Lawmaker uses his own childhood trauma to help Mid-South children

(WMC Action News 5)
Updated: Sep. 28, 2018 at 2:04 PM CDT
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MEMPHIS, TN (WMC) - According to the American Medical Association, one in five children witnessed violence in their home or neighborhood during the previous year.

Those experiences, called adverse childhood experiences, or ACEs, could have lasting effects well into adulthood.

When you hear someone talk about their “aces," you probably think they’re referring to their close friends. What likely doesn’t come to mind is a little girl getting raped by her father, or a young boy watching his mother get beaten to death by her boyfriend.

Those horrific crimes are examples of adverse childhood experiences that unfortunately many Mid-South children go through.

Tennessee District 98 Representative Antonio “2 Shay” Parkinson (D) survived his ACE, and now he hopes to help others.

"These little minds at that point are not set up or mature enough to deal with some of these traumatic events that have happened in their lives and that’s the same thing that happened to me,” Parkinson said.

With his fedora tilted to the side, Parkinson may be one of the coolest Tennessee lawmakers his district has ever seen.

Instead of his state Capital suit and tie, he put on some jeans and a pair of gym shoes to walk WMC5’s Joy Redmond through the streets of Hollywood, one of the North Memphis neighborhoods he represents.

"A lot of children are facing these traumas as children (and) as babies and they’re never addressed or there’s never been any intervention,” Parkinson said.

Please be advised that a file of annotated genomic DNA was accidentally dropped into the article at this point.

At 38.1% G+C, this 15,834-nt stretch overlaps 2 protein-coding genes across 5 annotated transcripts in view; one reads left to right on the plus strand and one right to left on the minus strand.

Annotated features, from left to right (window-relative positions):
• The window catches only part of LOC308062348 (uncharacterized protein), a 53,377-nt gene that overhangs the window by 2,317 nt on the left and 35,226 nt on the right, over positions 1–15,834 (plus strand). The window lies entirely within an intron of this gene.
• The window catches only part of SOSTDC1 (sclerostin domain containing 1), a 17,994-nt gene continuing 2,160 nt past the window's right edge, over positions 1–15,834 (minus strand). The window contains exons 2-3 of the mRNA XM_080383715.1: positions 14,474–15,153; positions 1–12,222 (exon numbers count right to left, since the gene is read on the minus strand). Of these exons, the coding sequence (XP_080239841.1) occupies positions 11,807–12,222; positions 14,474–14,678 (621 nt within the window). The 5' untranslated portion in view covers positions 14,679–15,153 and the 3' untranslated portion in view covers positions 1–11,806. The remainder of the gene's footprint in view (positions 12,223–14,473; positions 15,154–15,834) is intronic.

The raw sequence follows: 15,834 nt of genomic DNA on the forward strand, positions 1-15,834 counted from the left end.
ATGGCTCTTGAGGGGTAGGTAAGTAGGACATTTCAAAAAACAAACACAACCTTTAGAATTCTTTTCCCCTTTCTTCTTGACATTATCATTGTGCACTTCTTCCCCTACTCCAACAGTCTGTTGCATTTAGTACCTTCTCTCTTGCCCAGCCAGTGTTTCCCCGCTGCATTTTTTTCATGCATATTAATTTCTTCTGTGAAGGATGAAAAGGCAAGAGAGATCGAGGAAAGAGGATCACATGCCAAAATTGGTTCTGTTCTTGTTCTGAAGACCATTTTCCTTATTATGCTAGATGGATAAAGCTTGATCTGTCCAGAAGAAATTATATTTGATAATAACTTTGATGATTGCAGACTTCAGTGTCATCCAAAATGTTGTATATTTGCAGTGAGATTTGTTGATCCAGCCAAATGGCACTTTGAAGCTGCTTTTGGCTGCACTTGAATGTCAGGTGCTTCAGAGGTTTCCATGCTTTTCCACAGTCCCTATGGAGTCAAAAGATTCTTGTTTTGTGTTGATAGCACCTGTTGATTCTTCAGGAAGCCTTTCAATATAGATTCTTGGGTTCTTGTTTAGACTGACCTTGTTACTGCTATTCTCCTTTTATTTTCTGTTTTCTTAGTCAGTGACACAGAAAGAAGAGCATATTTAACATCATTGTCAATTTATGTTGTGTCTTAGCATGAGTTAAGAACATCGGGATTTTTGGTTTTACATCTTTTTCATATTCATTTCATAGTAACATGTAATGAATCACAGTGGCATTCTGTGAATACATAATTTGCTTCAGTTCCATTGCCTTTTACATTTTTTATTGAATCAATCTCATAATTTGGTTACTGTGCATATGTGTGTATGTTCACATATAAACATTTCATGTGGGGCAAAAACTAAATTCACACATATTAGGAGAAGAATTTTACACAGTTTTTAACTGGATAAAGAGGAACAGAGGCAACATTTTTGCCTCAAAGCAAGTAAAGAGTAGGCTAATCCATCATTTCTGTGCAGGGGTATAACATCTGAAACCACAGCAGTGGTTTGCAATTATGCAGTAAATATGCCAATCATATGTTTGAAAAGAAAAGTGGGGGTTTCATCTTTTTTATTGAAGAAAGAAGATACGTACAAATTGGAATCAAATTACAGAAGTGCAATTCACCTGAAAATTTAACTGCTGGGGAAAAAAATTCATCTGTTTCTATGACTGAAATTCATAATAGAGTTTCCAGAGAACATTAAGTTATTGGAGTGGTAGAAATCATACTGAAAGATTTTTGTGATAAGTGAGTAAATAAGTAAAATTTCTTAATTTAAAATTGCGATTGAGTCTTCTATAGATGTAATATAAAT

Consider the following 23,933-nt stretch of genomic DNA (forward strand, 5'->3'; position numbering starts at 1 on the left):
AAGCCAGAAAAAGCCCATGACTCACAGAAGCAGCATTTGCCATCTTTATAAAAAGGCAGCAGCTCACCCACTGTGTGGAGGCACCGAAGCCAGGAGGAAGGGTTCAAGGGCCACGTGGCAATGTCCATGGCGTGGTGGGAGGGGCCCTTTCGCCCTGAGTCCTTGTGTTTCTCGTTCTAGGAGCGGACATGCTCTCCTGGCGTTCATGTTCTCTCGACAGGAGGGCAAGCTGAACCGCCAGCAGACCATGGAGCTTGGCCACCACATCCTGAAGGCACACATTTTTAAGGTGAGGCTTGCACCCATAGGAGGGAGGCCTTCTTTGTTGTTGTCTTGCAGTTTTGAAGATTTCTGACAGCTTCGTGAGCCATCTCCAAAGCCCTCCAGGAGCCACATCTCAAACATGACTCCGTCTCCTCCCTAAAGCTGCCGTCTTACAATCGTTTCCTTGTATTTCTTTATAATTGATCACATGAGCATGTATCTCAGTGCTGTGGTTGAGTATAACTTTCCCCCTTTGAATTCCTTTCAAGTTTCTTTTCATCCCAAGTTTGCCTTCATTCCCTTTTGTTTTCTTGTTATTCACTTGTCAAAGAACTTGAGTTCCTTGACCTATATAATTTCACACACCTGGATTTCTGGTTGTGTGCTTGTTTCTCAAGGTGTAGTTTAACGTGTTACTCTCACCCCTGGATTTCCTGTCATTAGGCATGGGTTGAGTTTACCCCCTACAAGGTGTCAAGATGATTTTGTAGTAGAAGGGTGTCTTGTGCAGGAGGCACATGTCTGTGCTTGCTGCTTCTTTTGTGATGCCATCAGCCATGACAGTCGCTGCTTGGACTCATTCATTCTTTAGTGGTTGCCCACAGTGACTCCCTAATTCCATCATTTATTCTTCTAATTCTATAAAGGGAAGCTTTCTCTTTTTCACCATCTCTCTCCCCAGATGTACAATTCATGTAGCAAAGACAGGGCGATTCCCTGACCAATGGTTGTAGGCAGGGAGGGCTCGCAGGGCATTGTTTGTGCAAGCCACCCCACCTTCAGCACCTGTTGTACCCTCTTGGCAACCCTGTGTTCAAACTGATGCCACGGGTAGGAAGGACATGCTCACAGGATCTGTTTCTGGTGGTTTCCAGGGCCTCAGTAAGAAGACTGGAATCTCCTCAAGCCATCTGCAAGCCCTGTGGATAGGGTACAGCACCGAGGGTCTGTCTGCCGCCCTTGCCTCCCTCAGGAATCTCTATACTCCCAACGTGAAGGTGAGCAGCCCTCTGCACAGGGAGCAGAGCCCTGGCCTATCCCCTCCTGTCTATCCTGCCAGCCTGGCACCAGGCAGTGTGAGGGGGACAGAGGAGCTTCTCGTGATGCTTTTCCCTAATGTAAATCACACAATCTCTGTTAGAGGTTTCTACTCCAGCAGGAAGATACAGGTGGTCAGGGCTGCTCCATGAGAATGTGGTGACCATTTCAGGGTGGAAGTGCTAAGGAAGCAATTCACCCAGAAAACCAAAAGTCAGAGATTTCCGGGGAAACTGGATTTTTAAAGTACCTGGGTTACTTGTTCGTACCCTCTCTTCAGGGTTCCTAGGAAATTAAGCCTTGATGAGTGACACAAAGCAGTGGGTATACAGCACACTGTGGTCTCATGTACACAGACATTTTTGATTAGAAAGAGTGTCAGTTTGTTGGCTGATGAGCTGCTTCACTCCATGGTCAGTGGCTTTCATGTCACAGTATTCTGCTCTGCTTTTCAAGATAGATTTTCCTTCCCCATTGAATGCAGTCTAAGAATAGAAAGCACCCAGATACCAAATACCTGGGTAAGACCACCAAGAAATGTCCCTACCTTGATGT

Parkinson believes those traumas left untreated contribute to the root cause of juvenile crime, and he would know.

“At the age of 14, I went to jail in the 10th grade, on the last day of school because I brought a gun to school, because I was trying to protect myself--because I thought at 14 years old, this is the way to protect myself,” Parkinson said. “This is the way to keep the guys that were threatening me the whole school year from jumping on me. I want you to think about this, at 14 years old, it was my intent to shoot somebody’s child if they decided to raise a hand because my norm told me this is the way you protect yourself.”

The legislator, now age 50, grew up in Oakland, California, in a world where violence was the norm.

Despite being a standout athlete and otherwise good kid, his life experiences at the time led him to make a bad decision.

“That morning myself and my brother, my friend and his brother we had two guns, they had two guns, they brought the guns off their mother’s shelf,” Parkinson said. “They had two guns: one was a real one, one was a fake one. We’re were standing in a huddle, I’ll never forget this, they had both of them in the palm of their hands and he said which one you want, which one you want. I said give me the real one, because they were after me.”

Parkinson said a “snitch” saved his life.

"Thank God he told,” Parkinson said.

Instead of firing a gun that day, he was arrested and spent a day in jail.

He failed 10th grade and had a tough time for the rest of his high school years, but he said it was the intervention he needed.

"I was able to see that there is actually life outside of what my norm had become and I’ve adopted and accepted a new life and I want those 14-year-olds or adults to know there is life outside the bubble, you just got to get out of the bubble and see it,” Parkinson said.

Parkinson hopes that by sharing his story, parents seek intervention for their children before one ACE leads to another.

“I survived it for a reason, so I can help save somebody’s life,” Parkinson said.

School counselors, survivors and experts will offer resources for families looking to overcome adverse childhood experiences this weekend at The Block Party and Picnic for Peace.

The panel discussion is Saturday at 1:30 p.m., but the block party takes place all weekend at a new location this year at 3385 Austin Peay Highway.

For more information, click here.

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